Two recently published studies are reporting results related to parasitic worms, called helminths, and their possible implications for treating multiple sclerosis. Further study, including the second phase of the reported clinical trial supported by the National MS Society, should determine whether a “probiotic” treatment approach using relatively harmless parasitic worms to alter immune activity will benefit people with MS.So far, there are two groups researching this topic; one at the University of Wisconsin and one in Argentina. At the University of Wisconsin, five people were given a "drink containing harmless helminth eggs." The findings: "Three out of the five participants had mild gastrointestinal symptoms 30 days after the first dose. These symptoms resolved spontaneously within six days. No worsening in neurological symptoms occurred. The number of participants and study design make it difficult to draw firm conclusions about the treatment’s effectiveness, but beneficial trends were noted in relation to MRI and immune activity. Immunologic analyses indicate that a vigorous immune response was mounted in response to the treatment." Regarding the study in Argentina, the article states: Doctors "observed 12 people with MS and parasitic infections as a follow up to a study they reported in 2007. In the previous study, they reported observations of 12 people with MS and parasitic infections, and they compared clinical, MRI, and immunologic data with 12 uninfected people with MS. Over four years of observation, the infected individuals showed signs of benefit including lower number of relapses, minimal changes in disability scores, and significantly lower MRI activity compared with uninfected people."
Background: Scientists have noted that autoimmune diseases and allergies are less common in underdeveloped regions. Some researchers have noted that early exposure to common infectious agents – such as that which occurs to people in regions with poor sanitation – may stimulate immune regulation in a positive way and aid healthy immune responses. Because MS is more prevalent in regions with high standards of hygiene, researchers have been testing the “hygiene hypothesis” – the idea that lack of exposure to common innocuous agents at an early age may cause the immune system to over-react and trigger MS.
Studies in MS-like disease in lab rodents and preliminary clinical trials in Crohn’s disease, an autoimmune disease of the bowel, suggest that drinking a concoction containing eggs from parasitic worms might alter immune attacks and improve these conditions.
This is really interesting for a few reasons. First, I find it so interesting that they think MS may be caused, essentially, by being to clean. In some ways it makes sense; I understand that your immune system needs exposure to various viruses and bacteria in order to build your immune system and develop immune responses to fight these viruses and bacteria. However, I have always understood MS to be caused by an overactive immune system that begins to attack the central nervous system (CNS) as a foreign invader. This definition does not lead me to fully understand how introducing more "innocuous agents" would build the immune system up in a way that would prevent it from attacking the CNS. Second, I am not sure how I feel about introducing parasitic worms into my system to treat my disease. I suppose if it was 100% (or close to 100%) effective at treating MS and would not cause other problems, then I would consider it, but "drinking a concoction containing eggs from parasitic worms" just does not sound like something that I would really WANT to do. Finally, I question how accurate their data is that suggests that "autoimmune diseases and allergies are less common in underdeveloped regions." I would really need to know more about this area of the study. In my "MS Incidence Rate on the Rise?" post, I questioned whether the rate is truly on the rise or whether it is just now being more frequently and accurately diagnosed due to better technologies. In this case, I would question the accuracy of their findings because "underdeveloped regions" probably have less advanced technologies and less available health care. If this is the case, then my guess is that less people are being diagnosed in those areas due to people not seeking medical care and health care providers not being equipped to accurately diagnose MS. Obviously, I do not know where they are getting their data, but I would definitely be interested in learning more about this ongoing research.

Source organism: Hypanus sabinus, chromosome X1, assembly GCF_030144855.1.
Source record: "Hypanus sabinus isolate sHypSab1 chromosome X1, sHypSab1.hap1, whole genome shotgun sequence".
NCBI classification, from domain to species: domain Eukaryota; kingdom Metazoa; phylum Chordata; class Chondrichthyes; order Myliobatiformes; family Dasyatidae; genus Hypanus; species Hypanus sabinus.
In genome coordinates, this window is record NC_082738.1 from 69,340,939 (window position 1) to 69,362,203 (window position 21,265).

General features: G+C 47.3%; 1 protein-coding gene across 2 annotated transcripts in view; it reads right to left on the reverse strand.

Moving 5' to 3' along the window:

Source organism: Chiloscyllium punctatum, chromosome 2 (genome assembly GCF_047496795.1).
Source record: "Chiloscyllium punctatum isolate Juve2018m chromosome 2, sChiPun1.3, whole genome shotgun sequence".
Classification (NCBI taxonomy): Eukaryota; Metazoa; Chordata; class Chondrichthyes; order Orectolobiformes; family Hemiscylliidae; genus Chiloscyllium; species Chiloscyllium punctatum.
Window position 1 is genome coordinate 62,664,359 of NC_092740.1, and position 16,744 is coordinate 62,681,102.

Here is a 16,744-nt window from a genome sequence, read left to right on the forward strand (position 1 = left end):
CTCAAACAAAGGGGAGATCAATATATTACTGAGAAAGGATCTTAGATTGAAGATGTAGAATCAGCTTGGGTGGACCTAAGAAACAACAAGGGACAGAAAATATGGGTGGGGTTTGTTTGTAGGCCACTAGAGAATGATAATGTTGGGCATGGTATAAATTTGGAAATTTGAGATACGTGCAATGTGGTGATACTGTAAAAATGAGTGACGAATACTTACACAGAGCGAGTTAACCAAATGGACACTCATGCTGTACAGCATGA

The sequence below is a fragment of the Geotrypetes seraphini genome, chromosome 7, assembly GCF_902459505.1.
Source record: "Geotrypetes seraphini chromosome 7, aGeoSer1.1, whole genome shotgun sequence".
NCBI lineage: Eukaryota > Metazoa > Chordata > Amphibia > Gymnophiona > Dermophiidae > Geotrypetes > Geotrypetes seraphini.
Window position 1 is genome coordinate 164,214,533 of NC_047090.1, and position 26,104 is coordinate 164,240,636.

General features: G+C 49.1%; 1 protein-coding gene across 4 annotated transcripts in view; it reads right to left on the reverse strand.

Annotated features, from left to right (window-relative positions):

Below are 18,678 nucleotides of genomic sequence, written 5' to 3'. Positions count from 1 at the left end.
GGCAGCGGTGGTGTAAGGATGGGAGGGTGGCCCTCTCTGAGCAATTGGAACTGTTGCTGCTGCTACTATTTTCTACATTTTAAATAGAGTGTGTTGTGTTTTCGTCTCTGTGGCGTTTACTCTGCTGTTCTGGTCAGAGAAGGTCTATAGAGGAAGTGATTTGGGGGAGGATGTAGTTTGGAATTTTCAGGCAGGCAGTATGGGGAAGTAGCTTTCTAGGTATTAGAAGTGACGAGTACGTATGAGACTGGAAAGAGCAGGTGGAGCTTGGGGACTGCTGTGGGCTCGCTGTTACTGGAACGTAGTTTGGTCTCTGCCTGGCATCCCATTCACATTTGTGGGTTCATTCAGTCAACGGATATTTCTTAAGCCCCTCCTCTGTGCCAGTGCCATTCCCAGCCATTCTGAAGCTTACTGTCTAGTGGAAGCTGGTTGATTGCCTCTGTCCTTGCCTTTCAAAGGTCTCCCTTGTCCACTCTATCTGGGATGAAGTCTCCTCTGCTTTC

I am glad research is ongoing, analyzing all possible causes/treatments for MS, even if that research seems very odd to me. Every little bit counts, even the bizarre.
I would love to know everyone's thoughts on this research.